PRAGUE (Reuters) - Hungary’s Prime Minister Viktor Orban said on Thursday he was optimistic that the new European Commission would improve ties with the EU’s eastern members, long strained by disagreements over migration and multi-culturalism.
The Visegrad Four group (V4) - Hungary, Poland, the Czech Republic and Slovakia - has often been at odds with outgoing Commission President Jean-Claude Juncker and his team, especially over how to manage migration into the bloc.
The eastern nations, which unlike their wealthier western peers have little experience of absorbing large numbers of immigrants, successfully resisted a Commission plan to distribute asylum seekers across EU member states.
“I am optimistic. The new commission, the behavior of the new commission, the denomination of the new commission, all that will determine how successful the next five years will be,” Orban told a news conference after a meeting of the V4 prime ministers in Prague.
He accused the outgoing commission of pursuing policies based on “let’s let migrants in, let’s build multiculturalism”, adding that Hungary and its neighbors opposed this approach.
Orban, who has also repeatedly clashed with Brussels over his reforms of Hungary’s judiciary and the independence of media and academic institutions, said the new Commission must not try to “impose on us the things that our citizens do not want”.
“But if this process of imposing continues, we will be resistant,” said Orban, speaking through an interpreter.
Incoming Commission chief Ursula von der Leyen presented her proposed team of commissioners on Tuesday, including Greece’s Margaritis Schinas with a newly created portfolio entitled “Protecting the European Way of Life”.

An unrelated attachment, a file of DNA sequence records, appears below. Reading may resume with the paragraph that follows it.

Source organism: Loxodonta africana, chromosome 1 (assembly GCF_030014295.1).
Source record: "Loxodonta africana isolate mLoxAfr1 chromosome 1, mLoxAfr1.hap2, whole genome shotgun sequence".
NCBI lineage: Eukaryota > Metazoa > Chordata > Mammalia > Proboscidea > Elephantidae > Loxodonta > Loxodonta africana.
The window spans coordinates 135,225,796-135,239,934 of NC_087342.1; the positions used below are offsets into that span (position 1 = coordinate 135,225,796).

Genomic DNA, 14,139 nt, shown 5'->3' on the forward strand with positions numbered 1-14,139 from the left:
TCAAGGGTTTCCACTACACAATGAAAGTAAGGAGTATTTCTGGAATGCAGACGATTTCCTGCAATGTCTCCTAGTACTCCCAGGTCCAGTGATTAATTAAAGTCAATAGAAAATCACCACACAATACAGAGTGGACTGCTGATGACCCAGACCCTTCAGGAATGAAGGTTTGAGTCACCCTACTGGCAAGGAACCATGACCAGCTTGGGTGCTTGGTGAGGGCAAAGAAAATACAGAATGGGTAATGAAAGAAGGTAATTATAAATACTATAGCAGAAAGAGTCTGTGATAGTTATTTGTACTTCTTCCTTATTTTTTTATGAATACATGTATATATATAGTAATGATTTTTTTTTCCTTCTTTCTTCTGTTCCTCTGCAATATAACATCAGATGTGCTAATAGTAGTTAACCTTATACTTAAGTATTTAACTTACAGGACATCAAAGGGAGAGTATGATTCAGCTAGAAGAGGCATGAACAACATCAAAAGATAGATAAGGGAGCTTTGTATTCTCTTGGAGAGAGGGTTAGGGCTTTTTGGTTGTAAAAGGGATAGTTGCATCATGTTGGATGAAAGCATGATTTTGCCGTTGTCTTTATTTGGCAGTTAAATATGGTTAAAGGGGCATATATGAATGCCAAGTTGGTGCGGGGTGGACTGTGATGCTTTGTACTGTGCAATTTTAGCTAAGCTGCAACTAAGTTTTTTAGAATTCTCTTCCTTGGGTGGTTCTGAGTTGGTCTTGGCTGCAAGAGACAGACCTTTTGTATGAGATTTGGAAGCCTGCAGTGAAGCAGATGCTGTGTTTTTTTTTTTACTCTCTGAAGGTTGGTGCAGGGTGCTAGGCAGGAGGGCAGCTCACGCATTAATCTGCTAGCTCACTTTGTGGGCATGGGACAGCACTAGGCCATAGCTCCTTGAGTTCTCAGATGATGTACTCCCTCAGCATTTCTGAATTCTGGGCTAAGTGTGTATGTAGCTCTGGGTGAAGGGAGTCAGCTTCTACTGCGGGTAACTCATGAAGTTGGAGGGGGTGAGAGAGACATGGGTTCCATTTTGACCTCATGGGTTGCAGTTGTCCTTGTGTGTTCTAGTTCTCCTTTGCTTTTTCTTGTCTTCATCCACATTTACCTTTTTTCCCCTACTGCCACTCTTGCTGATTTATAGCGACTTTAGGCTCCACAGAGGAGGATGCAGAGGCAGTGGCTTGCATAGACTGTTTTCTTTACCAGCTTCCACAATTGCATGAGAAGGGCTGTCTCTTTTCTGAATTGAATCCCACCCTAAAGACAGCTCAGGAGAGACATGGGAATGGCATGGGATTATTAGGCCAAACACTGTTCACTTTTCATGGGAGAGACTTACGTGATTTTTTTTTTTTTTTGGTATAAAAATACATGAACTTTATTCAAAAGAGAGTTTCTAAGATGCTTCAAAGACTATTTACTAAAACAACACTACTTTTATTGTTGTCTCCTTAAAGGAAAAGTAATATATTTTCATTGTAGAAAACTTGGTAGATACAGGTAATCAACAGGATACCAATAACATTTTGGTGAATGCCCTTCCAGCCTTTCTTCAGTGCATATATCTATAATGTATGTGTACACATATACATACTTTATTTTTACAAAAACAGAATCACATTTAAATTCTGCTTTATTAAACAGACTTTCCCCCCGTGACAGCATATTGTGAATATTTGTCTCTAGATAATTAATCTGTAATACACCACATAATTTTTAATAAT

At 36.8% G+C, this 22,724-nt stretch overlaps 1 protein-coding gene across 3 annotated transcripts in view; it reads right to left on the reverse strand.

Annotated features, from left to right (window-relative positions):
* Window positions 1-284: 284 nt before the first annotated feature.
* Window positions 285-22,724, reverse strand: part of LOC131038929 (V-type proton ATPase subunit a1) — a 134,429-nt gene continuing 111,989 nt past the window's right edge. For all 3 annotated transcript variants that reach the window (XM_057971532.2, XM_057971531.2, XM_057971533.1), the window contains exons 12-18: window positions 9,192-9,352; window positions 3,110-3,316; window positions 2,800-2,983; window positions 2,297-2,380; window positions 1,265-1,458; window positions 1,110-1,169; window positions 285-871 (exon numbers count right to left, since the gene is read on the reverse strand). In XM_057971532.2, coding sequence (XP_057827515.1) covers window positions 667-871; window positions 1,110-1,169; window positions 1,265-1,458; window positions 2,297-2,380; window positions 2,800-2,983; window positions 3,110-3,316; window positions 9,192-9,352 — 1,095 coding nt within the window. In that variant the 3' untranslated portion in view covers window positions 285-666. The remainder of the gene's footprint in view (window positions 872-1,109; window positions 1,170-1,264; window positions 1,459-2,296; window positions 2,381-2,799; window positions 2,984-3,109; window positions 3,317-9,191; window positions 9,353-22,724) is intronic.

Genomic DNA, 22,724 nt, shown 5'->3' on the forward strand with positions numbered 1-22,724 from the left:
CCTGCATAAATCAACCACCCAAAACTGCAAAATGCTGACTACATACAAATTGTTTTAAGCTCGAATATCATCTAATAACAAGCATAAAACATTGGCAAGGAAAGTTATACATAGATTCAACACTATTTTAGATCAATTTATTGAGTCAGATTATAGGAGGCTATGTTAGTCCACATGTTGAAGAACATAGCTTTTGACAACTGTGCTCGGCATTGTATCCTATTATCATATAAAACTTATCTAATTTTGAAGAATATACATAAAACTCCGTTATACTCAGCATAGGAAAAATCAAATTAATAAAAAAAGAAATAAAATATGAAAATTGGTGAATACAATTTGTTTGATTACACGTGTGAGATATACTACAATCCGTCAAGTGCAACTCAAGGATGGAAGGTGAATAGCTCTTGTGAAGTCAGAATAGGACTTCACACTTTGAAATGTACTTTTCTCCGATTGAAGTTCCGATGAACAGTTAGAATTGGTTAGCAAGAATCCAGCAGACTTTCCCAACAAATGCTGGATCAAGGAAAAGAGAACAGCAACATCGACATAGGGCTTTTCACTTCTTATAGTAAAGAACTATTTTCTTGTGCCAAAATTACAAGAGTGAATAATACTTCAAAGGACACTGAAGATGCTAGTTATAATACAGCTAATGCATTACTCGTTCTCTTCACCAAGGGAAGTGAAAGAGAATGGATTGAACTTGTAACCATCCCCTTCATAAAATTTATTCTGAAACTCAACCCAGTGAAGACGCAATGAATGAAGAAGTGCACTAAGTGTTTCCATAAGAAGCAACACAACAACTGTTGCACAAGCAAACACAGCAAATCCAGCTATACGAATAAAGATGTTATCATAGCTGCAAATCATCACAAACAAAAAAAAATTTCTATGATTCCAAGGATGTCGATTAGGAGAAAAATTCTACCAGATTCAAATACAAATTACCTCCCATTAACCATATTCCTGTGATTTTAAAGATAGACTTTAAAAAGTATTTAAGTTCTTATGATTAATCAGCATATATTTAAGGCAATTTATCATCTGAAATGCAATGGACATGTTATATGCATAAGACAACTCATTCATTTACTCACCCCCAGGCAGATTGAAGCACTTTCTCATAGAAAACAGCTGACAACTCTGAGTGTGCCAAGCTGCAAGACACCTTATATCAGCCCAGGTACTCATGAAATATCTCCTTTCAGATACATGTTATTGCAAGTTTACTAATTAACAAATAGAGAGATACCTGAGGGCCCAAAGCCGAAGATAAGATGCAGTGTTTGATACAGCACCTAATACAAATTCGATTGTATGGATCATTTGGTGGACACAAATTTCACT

Among Schina’s responsibilities will be finding common ground on migration, including a new pact on migration and asylum, according to his mission statement.
Asked about expectations for the new commissioner, Orban said the region was ready to cooperate but would resist any attempts to impose plans.
The other V4 prime ministers said they were happy with the portfolios secured by their candidates in the new Commission, which must still be approved by the European Parliament before taking office on Nov. 1.
The Czechs and Slovak candidates got vice-presidency posts, Poland’s nominee will be responsible for agriculture and Hungary’s candidate will be in charge of EU enlargement, which is a priority for the central European countries.
The Czech commissioner, Vera Jourova, will be in charge of European values and transparency, and so may touch upon the disputes Brussels has over rule of law issues, media freedom and judicial independence with Hungary and also with Poland.
Reporting by Jason Hovet, writing by Jan Lopatka; Editing by Gareth Jones